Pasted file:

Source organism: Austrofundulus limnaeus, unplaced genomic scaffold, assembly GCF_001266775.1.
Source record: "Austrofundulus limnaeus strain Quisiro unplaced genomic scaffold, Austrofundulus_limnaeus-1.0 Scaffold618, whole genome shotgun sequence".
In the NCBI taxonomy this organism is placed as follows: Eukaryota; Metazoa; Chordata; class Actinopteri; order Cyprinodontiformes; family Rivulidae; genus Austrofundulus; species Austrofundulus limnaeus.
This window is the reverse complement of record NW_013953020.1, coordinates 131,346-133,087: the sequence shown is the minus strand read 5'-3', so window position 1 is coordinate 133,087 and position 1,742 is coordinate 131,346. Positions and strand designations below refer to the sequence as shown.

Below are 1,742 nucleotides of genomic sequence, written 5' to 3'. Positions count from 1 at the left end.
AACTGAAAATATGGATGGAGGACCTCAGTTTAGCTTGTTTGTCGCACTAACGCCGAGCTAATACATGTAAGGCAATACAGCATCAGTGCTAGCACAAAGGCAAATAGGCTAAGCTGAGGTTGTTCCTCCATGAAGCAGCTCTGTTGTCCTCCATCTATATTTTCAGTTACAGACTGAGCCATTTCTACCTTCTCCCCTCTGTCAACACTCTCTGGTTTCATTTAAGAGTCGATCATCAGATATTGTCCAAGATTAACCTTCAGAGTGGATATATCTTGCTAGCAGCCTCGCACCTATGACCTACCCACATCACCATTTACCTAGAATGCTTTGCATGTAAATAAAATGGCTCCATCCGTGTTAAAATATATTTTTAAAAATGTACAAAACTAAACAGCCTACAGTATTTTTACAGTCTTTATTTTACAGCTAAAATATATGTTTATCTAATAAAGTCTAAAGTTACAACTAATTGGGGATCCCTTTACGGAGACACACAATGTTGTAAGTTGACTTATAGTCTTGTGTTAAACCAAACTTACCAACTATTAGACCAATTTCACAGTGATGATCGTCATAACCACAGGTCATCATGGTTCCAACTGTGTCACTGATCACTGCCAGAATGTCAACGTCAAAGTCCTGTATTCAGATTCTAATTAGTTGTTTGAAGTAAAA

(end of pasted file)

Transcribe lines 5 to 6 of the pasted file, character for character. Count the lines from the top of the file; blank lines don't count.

Below are 1,742 nucleotides of genomic sequence, written 5' to 3'. Positions count from 1 at the left end.
AACTGAAAATATGGATGGAGGACCTCAGTTTAGCTTGTTTGTCGCACTAACGCCGAGCTAATACATGTAAGGCAATACAGCATCAGTGCTAGCACAAAGGCAAATAGGCTAAGCTGAGGTTGTTCCTCCATGAAGCAGCTCTGTTGTCCTCCATCTATATTTTCAGTTACAGACTGAGCCATTTCTACCTTCTCCCCTCTGTCAACACTCTCTGGTTTCATTTAAGAGTCGATCATCAGATATTGTCCAAGATTAACCTTCAGAGTGGATATATCTTGCTAGCAGCCTCGCACCTATGACCTACCCACATCACCATTTACCTAGAATGCTTTGCATGTAAATAAAATGGCTCCATCCGTGTTAAAATATATTTTTAAAAATGTACAAAACTAAACAGCCTACAGTATTTTTACAGTCTTTATTTTACAGCTAAAATATATGTTTATCTAATAAAGTCTAAAGTTACAACTAATTGGGGATCCCTTTACGGAGACACACAATGTTGTAAGTTGACTTATAGTCTTGTGTTAAACCAAACTTACCAACTATTAGACCAATTTCACAGTGATGATCGTCATAACCACAGGTCATCATGGTTCCAACTGTGTCACTGATCACTGCCAGAATGTCAACGTCAAAGTCCTGTATTCAGATTCTAATTAGTTGTTTGAAGTAAAA